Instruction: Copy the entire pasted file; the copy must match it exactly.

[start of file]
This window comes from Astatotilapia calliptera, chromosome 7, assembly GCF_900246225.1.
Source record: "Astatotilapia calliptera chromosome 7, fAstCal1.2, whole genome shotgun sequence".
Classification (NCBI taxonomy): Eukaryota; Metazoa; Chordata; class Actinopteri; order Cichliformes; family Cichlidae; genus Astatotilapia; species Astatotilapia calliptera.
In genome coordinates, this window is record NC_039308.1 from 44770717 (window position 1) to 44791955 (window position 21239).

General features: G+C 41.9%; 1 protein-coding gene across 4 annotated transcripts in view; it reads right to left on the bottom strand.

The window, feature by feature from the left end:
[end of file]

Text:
This window comes from Astatotilapia calliptera, chromosome 7, assembly GCF_900246225.1.
Source record: "Astatotilapia calliptera chromosome 7, fAstCal1.2, whole genome shotgun sequence".
Classification (NCBI taxonomy): Eukaryota; Metazoa; Chordata; class Actinopteri; order Cichliformes; family Cichlidae; genus Astatotilapia; species Astatotilapia calliptera.
In genome coordinates, this window is record NC_039308.1 from 44770717 (window position 1) to 44791955 (window position 21239).

General features: G+C 41.9%; 1 protein-coding gene across 4 annotated transcripts in view; it reads right to left on the bottom strand.

The window, feature by feature from the left end: